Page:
It is recognised that it may be difficult within some parishes to agree exactly what to do and how to come to a decision on a specific point. Working through the attached documentation will help make informed and considerate choices about all aspects of our common life under these new circumstances. If difficulties arise care and support is available, in the first instance, from Area Deans or Archdeacons.
>> Opening and managing church buildings in step 4 of the Roadmap out of Lockdown [PDF]
20 July 2021
Updated CofE guidance
>> Test and Trace
>> Risk assessment template for opening church buildings
This risk assessment template is intended for use from 19 July onwards. As step 4 sees the easing of all legal restrictions it is recommended that risk assessments currently in place are re-run to ensure they fit the new circumstances.
There is no longer a requirement for Archdeacons to sign off updated risk assessments, however they remain available for advice on an individual basis for those who need particular and additional support.
2 July 2021
Churches Visitor and Tourism Association June Newsletter
In the June 2021 Newsletter, Canon John Brown from The Churches Visitor and Tourism Association poses a lot of questions about the challenges of how we can “open the doors” of our church buildings and become a “pit stop” resourcing both our congregants and occasional visitors in our current situation as restrictions ease.
- In light of the pandemic, where can we best minister to our communities and visitors and tourists to bring the good news to our secular age?
- How can we best navigate from shut buildings and being online to open buildings and the added work of maintaining an online presence?
- How will we manage changes in public attitudes to risk as we open our buildings? What does the gospel offer to the questions of risk, uncertainty, bereavement, being an unwitting carrier?
- How can we resource our open buildings so that congregants, visitors and tourists find comfort, hope, and a sense that God is with them in their plight?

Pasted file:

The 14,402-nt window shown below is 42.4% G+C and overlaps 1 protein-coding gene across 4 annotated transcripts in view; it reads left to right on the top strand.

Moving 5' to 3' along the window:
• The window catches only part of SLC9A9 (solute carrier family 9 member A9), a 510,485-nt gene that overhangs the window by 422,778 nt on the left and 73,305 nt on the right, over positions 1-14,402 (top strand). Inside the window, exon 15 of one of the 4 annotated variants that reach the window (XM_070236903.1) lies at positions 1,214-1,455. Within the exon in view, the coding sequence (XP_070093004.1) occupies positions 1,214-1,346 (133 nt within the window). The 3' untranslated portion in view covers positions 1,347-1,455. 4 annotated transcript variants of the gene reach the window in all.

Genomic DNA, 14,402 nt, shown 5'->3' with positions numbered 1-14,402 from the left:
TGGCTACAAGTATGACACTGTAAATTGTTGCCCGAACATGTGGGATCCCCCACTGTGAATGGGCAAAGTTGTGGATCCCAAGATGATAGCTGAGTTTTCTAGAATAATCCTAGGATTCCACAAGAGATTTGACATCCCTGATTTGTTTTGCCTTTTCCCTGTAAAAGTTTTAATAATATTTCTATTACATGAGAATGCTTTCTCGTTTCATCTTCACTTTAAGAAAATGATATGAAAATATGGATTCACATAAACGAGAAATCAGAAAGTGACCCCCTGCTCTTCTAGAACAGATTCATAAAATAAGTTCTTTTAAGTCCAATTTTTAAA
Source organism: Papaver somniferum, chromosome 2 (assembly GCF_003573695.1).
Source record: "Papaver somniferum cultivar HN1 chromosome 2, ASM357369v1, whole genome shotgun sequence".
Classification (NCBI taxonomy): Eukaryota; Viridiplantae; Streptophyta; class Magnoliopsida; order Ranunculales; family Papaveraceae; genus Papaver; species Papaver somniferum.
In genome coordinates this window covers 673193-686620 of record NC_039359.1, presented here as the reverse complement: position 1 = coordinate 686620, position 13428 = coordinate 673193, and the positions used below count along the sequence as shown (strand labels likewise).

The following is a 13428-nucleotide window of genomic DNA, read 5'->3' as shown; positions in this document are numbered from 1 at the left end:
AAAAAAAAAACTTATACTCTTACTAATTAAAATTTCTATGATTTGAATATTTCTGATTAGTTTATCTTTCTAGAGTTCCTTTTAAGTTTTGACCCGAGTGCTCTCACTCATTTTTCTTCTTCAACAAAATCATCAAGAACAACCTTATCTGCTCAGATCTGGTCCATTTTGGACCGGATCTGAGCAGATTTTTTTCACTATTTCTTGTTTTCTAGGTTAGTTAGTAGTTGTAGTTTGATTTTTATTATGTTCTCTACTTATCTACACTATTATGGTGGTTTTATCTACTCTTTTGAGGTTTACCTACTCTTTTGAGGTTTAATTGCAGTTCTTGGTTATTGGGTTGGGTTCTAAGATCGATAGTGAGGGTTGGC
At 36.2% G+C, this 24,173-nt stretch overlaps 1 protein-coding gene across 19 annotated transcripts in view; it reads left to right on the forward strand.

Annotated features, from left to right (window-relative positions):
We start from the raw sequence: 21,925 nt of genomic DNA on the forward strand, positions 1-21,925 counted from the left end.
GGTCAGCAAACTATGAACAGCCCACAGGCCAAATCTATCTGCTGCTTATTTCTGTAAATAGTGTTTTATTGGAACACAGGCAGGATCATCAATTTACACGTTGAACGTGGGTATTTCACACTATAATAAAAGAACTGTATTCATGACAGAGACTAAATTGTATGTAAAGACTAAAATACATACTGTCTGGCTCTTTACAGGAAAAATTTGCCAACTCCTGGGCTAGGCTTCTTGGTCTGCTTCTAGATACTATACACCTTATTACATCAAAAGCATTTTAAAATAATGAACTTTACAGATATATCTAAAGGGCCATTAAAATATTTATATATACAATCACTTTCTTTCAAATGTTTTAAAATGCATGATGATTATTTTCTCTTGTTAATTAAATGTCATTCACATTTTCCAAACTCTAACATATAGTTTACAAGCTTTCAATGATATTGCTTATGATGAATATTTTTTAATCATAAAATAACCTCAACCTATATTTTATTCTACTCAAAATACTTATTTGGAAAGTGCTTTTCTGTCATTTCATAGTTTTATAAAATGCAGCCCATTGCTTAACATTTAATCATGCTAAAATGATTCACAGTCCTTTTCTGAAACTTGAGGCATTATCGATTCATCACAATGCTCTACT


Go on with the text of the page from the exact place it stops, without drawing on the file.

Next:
- Names displayed of those who have died
- Prayer resources for different emotions
- Scriptural resources and poetry
He quotes Revd Lucy Winkett from St James Piccadilly from a recent article in Church Times, who says that now more than ever church buildings matter as sacred spaces allowing honest conversation, whispered prayer, and public ritual, to place each of us as a small part in a much bigger story.
Revd Rhoda Blackwell
Assistant Curate, Newbold Parish Church
Updated 19 May 2021
Extension of Church Closure
The present blanket extension was due to end after 16 May 2021. Bishop Libby has agreed that churches may continue to stay closed, if the incumbent and PCC so wish, until 30 June 2021. This will give time to assess the impact of any government announcements which are scheduled to be made on 17 May 2021 and on or in advance of 21 June 2021.
During the intervening period, churches should discuss their proposals for re-opening with their area deans and archdeacons. A risk assessment will need to be completed and approved by the relevant archdeacon before a church may re-open.
It would be helpful if those churches which are already open would confirm that fact to Nicky Fenton, Bishop's Chaplain, and Cathy Luffman, the archdeacons’ P.A., so that an accurate picture can be formed of what is happening across the diocese.
Revd Nicky Fenton can be contacted at email@example.com
Cathy Luffman can be contacted at firstname.lastname@example.org